Virginianus}), allied to the goatsucker. It hunts the
      insects on which it feeds toward evening, on the wing, and
      often, diving down perpendicularly, produces a loud
      whirring sound, like that of a spinning wheel. Also
      sometimes applied to the European goatsuckers. It is
      called also bull bat.

   Night heron (Zool.), any one of several species of herons
      of the genus Nycticorax, found in various parts of the
      world. The best known species is Nycticorax griseus, or
      Nycticorax nycticorax, of Europe, and the American
      variety (var. naevius). The yellow-crowned night heron
      (Nyctanassa violacea syn. Nycticorax violaceus)
      inhabits the Southern States. Called also qua-bird, and

   Night house, a public house, or inn, which is open at

   Night key, a key for unfastening a night latch.

   Night latch, a kind of latch for a door, which is operated
      from the outside by a key.

   Night monkey (Zool.), an owl monkey.

   night moth (Zool.), any one of the noctuids.

   Night parrot (Zool.), the kakapo.

   Night piece, a painting representing some night scene, as a
      moonlight effect, or the like.

   Night rail, a loose robe, or garment, worn either as a
      nightgown, or over the dress at night, or in sickness.

   Night raven (Zool.), a bird of ill omen that cries in the
      night; esp., the bittern.

   Night rule.
      (a) A tumult, or frolic, in the night; -- as if a
          corruption, of night revel. [Obs.]
      (b) Such conduct as generally rules, or prevails, at

                What night rule now about this haunted grove?

   Night sight. (Med.) See Nyctolopia.

   Night snap, a night thief. [Cant] --Beau. & Fl.

   Night soil, human excrement; -- so called because in cities
      it is collected by night and carried away for manure.

   Night spell, a charm against accidents at night.

   Night swallow (Zool.), the nightjar.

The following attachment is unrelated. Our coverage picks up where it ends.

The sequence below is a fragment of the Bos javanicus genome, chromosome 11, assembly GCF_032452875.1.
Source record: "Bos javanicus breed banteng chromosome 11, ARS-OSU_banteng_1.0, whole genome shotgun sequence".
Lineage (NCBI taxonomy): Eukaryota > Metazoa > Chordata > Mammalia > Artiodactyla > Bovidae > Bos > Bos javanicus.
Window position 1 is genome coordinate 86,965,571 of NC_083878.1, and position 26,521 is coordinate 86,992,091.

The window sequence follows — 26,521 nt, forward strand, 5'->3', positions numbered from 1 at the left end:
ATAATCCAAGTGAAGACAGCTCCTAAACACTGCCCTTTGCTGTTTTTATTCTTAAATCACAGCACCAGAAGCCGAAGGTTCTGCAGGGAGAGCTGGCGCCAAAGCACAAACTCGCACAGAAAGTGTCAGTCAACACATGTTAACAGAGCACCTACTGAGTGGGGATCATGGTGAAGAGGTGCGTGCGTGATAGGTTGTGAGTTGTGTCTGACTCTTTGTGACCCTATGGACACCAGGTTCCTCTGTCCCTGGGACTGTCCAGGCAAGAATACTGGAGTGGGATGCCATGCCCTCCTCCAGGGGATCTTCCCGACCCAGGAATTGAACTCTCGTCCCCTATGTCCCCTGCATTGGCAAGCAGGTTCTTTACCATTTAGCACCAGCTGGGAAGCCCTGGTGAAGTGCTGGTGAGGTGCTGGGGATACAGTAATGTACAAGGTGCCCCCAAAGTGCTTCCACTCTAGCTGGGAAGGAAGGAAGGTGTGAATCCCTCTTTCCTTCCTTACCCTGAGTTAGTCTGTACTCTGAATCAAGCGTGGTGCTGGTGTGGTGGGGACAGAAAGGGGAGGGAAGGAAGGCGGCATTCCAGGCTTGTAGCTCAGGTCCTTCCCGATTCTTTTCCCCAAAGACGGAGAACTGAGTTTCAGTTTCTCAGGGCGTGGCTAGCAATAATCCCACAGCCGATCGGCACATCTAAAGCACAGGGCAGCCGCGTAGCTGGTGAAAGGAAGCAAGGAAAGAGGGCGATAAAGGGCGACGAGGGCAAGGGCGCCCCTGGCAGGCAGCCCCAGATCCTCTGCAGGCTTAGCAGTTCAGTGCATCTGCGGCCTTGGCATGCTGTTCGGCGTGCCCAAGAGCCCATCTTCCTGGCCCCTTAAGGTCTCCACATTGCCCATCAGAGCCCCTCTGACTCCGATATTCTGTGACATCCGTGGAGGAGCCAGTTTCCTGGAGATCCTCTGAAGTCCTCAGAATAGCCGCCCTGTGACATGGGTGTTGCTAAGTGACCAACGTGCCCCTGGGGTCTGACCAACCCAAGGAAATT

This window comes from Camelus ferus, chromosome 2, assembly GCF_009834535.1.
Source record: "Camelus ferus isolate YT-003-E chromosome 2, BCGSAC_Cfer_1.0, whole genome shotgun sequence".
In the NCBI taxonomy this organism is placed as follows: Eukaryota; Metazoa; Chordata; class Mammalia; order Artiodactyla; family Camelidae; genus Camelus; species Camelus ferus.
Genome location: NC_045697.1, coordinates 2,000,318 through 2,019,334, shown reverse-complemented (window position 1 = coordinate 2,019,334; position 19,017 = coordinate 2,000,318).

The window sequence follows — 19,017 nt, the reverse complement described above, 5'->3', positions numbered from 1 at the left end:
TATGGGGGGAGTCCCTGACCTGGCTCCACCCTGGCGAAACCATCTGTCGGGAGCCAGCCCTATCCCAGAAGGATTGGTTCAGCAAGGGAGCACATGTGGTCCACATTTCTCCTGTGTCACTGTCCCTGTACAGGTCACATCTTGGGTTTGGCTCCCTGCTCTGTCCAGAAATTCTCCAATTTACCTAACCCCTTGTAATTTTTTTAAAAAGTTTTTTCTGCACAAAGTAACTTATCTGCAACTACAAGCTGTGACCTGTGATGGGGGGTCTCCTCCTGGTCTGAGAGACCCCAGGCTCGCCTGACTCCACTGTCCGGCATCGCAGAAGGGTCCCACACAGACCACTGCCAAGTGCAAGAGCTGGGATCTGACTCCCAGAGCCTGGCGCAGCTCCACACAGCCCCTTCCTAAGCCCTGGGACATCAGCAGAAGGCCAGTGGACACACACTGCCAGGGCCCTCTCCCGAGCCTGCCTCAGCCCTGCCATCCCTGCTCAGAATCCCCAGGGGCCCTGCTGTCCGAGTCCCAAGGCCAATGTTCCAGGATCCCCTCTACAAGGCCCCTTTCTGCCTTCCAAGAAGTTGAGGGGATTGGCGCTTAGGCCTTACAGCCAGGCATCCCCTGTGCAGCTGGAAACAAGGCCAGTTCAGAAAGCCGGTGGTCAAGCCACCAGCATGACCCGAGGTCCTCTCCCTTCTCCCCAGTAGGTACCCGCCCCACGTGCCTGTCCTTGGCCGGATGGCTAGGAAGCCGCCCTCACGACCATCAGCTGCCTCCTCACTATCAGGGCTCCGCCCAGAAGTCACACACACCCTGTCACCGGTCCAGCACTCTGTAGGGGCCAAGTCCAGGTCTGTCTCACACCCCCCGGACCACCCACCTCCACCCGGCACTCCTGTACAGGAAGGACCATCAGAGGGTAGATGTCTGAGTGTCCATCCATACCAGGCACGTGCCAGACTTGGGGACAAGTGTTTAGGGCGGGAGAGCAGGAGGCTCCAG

Night walk, a walk in the evening or night.

   Night walker.
      (a) One who walks in his sleep; a somnambulist; a
      (b) One who roves about in the night for evil purposes;
          specifically, a prostitute who walks the streets.

   Night walking.
      (a) Walking in one's sleep; sleep walking; somnambulism;
      (b) Walking the streets at night with evil designs.

   Night warbler (Zool.), the sedge warbler ({Acrocephalus
      phragmitis}); -- called also night singer. [Prov. Eng.]

   Night watch.
      (a) A period in the night, as distinguished by the change
          of watch.
      (b) A watch, or guard, to aford protection in the night.

   Night watcher, one who watches in the night; especially,
      one who watches with evil designs.

   Night witch. Same as Night hag, above.
      [1913 Webster]

From The Collaborative International Dictionary of English v.0.48:

Eve \Eve\ ([=e]v), n. [See Even, n.]
   1. Evening. [Poetic]
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            Winter oft, at eve resumes the breeze. --Thomson.
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   2. The evening before a holiday, -- from the Jewish mode of
      reckoning the day as beginning at sunset, not at midnight;
      as, Christmas eve is the evening before Christmas; also,
      the period immediately preceding some important event. "On
      the eve of death." --Keble.
      [1913 Webster]

   Eve churr (Zo["o]l.), the European goatsucker or nightjar;
      -- called also night churr, and churr owl.
      [1913 Webster]